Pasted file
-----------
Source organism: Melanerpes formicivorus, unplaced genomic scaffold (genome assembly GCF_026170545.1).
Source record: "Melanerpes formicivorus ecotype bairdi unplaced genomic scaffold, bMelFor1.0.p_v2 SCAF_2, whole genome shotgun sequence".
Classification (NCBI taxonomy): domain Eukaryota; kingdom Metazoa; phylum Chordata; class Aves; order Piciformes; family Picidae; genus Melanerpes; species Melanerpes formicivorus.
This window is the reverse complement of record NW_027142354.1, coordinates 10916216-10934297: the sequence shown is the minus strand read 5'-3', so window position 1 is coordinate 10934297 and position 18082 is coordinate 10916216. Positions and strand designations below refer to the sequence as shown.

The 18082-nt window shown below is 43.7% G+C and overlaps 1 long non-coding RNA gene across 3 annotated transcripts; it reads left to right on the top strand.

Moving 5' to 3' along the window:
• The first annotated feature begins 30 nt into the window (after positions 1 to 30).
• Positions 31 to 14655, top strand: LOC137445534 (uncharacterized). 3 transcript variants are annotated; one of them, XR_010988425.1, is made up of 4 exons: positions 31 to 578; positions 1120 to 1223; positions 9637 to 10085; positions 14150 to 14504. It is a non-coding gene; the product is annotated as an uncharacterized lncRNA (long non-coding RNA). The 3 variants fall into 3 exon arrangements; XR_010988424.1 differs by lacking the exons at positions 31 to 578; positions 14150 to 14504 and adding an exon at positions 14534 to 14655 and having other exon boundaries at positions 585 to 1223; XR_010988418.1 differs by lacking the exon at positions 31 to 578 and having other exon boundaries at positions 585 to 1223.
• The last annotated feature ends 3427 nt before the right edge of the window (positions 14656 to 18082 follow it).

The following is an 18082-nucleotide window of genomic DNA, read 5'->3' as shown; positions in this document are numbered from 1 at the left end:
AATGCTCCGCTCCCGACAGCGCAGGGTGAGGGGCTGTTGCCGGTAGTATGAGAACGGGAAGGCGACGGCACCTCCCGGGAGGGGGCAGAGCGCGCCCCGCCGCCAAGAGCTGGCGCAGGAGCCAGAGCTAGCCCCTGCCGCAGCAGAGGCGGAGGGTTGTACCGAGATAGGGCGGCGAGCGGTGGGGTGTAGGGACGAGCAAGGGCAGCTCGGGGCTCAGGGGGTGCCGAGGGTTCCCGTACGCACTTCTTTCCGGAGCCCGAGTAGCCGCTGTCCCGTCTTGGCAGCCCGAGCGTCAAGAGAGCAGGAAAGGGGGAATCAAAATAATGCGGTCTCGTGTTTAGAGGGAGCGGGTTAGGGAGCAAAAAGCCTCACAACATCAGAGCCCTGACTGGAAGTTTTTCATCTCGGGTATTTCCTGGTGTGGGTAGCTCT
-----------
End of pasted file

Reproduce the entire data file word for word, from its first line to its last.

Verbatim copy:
Source organism: Melanerpes formicivorus, unplaced genomic scaffold (genome assembly GCF_026170545.1).
Source record: "Melanerpes formicivorus ecotype bairdi unplaced genomic scaffold, bMelFor1.0.p_v2 SCAF_2, whole genome shotgun sequence".
Classification (NCBI taxonomy): domain Eukaryota; kingdom Metazoa; phylum Chordata; class Aves; order Piciformes; family Picidae; genus Melanerpes; species Melanerpes formicivorus.
This window is the reverse complement of record NW_027142354.1, coordinates 10916216-10934297: the sequence shown is the minus strand read 5'-3', so window position 1 is coordinate 10934297 and position 18082 is coordinate 10916216. Positions and strand designations below refer to the sequence as shown.

The 18082-nt window shown below is 43.7% G+C and overlaps 1 long non-coding RNA gene across 3 annotated transcripts; it reads left to right on the top strand.

Moving 5' to 3' along the window:
• The first annotated feature begins 30 nt into the window (after positions 1 to 30).
• Positions 31 to 14655, top strand: LOC137445534 (uncharacterized). 3 transcript variants are annotated; one of them, XR_010988425.1, is made up of 4 exons: positions 31 to 578; positions 1120 to 1223; positions 9637 to 10085; positions 14150 to 14504. It is a non-coding gene; the product is annotated as an uncharacterized lncRNA (long non-coding RNA). The 3 variants fall into 3 exon arrangements; XR_010988424.1 differs by lacking the exons at positions 31 to 578; positions 14150 to 14504 and adding an exon at positions 14534 to 14655 and having other exon boundaries at positions 585 to 1223; XR_010988418.1 differs by lacking the exon at positions 31 to 578 and having other exon boundaries at positions 585 to 1223.
• The last annotated feature ends 3427 nt before the right edge of the window (positions 14656 to 18082 follow it).

The following is an 18082-nucleotide window of genomic DNA, read 5'->3' as shown; positions in this document are numbered from 1 at the left end:
AATGCTCCGCTCCCGACAGCGCAGGGTGAGGGGCTGTTGCCGGTAGTATGAGAACGGGAAGGCGACGGCACCTCCCGGGAGGGGGCAGAGCGCGCCCCGCCGCCAAGAGCTGGCGCAGGAGCCAGAGCTAGCCCCTGCCGCAGCAGAGGCGGAGGGTTGTACCGAGATAGGGCGGCGAGCGGTGGGGTGTAGGGACGAGCAAGGGCAGCTCGGGGCTCAGGGGGTGCCGAGGGTTCCCGTACGCACTTCTTTCCGGAGCCCGAGTAGCCGCTGTCCCGTCTTGGCAGCCCGAGCGTCAAGAGAGCAGGAAAGGGGGAATCAAAATAATGCGGTCTCGTGTTTAGAGGGAGCGGGTTAGGGAGCAAAAAGCCTCACAACATCAGAGCCCTGACTGGAAGTTTTTCATCTCGGGTATTTCCTGGTGTGGGTAGCTCT